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Animal advocates address Freeport’s cat colonies

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Three young cats were abandoned Jan. 5 outside of Freeport-based cat shelter, All About Cats, ACC, on E. Sunrise Highway. Surveillance video captured two unidentified people dumping the cats on AAC’s porch without food, drinks or a carrier.

Since they were abandoned the three, cats two females and one male; Amanda, a buff tiger and Aiden, a tabby were adopted by one unidentified family and Ashley, a grey tabby was adopted by another family. Unfortunately, not all cats get happy endings and some can spend months or a couple of years in no-kill shelters like AAC. Often times abandoned cats become strays that roam neighborhoods and may join feral cat colonies.

According to AAC volunteers, a feral cat and a stray cat are different from each other based on the way the animal interacts with people. A stray cat is a cat that has been socialized with people at some point but has been left or lost from its home. A feral cat is a cat that has never had human contact. A feral cat is also fearful of people and survives on its own outdoors.

Throughout Freeport, there are a number of cat colonies made up of feral and stray cats. These cats will find refuge where they can— deserted buildings, cars or anywhere they can get shelter. The amount of roaming cats within the village is alarming to many Freeporters and many have shared their frustrations and sympathies on social media.

Freeporter Patricia Phelan said she’s had issues with the feral cats that visit her yard, adding that they don’t relieve themselves where they eat thus ending up on her property.

“They come to our property and their business in the gardens, in the sand pile where our grandchildren dig,” Phelan said in an email. “The mess is sometimes stepped in.”

People improperly abandoning cats are one of the biggest reasons the cat populations on Long Island has grown, according to Terri Kaufman, a volunteer at ACC.

Kaufman said people give up their cats once they find out they’re allergic, moving or can’t afford to care for it.

“There is never a real reason to abandon an animal,” said John Debacker, 25, ACC volunteer and cat trapper from Seaford.

“We would live out of our cars before we’d abandon our cats,” Kaufman said.

Families who can no longer keep their cats should follow a proper procedure to give up the animal. ACC volunteers suggest making efforts to find the animal a home through friends, neighbors or other family members. Other efforts include contacting local shelters that have intake processes to surrender the cat.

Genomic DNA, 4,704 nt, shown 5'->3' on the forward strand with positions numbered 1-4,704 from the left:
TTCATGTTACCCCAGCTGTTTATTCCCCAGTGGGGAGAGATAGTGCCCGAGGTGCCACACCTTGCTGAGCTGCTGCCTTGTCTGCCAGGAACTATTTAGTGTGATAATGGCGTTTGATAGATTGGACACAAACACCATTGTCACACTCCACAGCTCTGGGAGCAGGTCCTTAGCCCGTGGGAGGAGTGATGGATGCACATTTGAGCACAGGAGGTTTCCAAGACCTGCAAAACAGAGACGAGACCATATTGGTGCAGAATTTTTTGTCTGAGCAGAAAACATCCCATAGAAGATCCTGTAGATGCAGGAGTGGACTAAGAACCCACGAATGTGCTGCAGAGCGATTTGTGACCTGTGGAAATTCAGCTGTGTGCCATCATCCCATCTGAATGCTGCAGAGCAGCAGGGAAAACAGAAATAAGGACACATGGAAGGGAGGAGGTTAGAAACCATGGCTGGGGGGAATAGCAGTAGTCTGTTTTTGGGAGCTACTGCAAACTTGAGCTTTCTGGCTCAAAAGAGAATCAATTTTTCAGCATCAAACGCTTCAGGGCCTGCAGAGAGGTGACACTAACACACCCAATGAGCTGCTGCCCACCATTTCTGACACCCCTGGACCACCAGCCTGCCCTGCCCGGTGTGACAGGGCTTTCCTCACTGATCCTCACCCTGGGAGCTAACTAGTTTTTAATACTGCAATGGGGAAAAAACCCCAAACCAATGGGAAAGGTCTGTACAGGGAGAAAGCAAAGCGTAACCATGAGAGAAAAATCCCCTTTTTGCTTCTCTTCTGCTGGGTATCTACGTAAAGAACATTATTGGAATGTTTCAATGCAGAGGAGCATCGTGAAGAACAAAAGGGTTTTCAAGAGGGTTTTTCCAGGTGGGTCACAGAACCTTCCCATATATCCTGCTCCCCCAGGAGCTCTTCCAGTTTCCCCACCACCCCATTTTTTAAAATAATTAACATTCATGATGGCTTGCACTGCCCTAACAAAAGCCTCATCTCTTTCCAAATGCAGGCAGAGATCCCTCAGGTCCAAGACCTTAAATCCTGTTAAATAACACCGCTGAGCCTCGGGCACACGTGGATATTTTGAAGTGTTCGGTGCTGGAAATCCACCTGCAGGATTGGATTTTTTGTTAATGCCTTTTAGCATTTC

ACC takes in approximately 700 cats a year that are either dumped at the shelter or kittens that are found on the street.

“There are so many cats that are out there because they aren’t fixed,” Kaufman said.

Though Kaufman referred to the Town of Hempstead’s Trap-Neuter-Return, TNR, program as a band-aid because ideally cats, she said, should have families to call home, but to the cat populations on the streets, she said it is an effective way to manage community cat colonies.

TNR allows cat trappers like Debacker and Baldwinite Heather Mancuso to humanely trap community cats, get them spayed or neutered, vaccinated against rabies, and then returned to their colony to live out their lives. TNR, Debacker said does help to decrease the number of cats having kittens in the spring and summer seasons.

A Town of Hempstead spokesperson said TNR program was launched in late 2010 and has sterilized approximately 18,000 cats. In 2018 approximately 400 cats were spayed and neutered.

In a busy week, Debacker said he could trap up to 20 cats. He then takes the cats to the town shelter to get the cats spayed and neutered and after they’ve recovered from the surgery rereleased into the community he initially trapped it in.

The town does allow residents to visit the Hempstead Animal Shelter to rent a trap for $80 refundable fee. The Shelter in-turn covers all of the cat’s vaccination and surgery, as well as keeps the cat for a few days to recover. The cat is later released to the community it was trapped in.

Debacker said cats that have been serviced by the TNR program will have their left ear tipped. However, Mancuso shared despite the tipped ear, it doesn’t necessarily mean the cat has to be kept outside and maybe a lost cat needs attention or new home. However, Debacker said knowing the difference between feral and stray cats is important to know for safety reasons.

Mancuso said another way to help cat owners is to keep them educated on proper care, low-cost clinics and the benefits of spay and neutering. On March 7 at the Baldwin Public Library, she will present a TNR forum with Barbara Palm from People and Animals Team-up Successfully, PATS, and together they will educate the community on the inner workings of TNR.

The village of Freeport attorney, Howard Colton, also known as an animal advocate said when it comes to strays and ferals the village follows the Town of Hempstead protocols and supports the TNR programs.